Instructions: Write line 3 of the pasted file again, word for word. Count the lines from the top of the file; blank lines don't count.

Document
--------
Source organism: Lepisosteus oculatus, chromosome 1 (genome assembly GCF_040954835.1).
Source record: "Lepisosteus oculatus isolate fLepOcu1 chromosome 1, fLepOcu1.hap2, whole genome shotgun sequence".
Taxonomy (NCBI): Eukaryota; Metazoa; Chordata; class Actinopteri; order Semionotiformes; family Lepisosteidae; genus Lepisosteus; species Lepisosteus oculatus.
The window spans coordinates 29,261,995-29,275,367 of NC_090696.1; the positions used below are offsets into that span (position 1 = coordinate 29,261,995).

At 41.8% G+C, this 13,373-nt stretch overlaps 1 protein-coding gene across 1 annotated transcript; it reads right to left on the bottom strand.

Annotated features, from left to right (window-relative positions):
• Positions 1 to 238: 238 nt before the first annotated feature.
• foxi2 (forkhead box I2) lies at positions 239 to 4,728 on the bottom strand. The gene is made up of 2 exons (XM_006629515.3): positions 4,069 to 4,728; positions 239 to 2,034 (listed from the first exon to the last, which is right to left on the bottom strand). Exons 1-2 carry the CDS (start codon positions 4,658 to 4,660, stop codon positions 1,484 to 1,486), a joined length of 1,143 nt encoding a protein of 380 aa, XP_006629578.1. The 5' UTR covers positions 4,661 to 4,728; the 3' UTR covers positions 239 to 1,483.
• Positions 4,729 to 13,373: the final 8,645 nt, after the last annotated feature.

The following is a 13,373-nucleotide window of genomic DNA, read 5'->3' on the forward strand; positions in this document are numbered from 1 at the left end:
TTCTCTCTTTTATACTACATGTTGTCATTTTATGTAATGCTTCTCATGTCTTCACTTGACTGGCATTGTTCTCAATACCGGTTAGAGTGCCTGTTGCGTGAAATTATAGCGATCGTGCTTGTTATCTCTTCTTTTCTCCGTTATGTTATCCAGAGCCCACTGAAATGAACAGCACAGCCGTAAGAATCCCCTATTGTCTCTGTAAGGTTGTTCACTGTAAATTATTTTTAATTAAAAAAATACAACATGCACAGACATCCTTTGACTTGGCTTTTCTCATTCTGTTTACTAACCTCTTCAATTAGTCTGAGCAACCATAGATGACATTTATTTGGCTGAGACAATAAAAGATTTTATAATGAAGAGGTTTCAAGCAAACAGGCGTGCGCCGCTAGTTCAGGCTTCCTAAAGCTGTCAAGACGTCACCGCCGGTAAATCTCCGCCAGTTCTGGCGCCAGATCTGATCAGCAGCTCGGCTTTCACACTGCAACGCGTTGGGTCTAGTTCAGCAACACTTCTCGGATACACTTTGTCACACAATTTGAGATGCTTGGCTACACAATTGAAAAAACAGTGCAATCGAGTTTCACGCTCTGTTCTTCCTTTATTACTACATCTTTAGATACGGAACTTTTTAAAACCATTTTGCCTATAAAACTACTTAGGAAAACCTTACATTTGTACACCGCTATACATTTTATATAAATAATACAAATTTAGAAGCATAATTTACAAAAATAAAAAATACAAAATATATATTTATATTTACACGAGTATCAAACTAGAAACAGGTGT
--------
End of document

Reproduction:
Taxonomy (NCBI): Eukaryota; Metazoa; Chordata; class Actinopteri; order Semionotiformes; family Lepisosteidae; genus Lepisosteus; species Lepisosteus oculatus.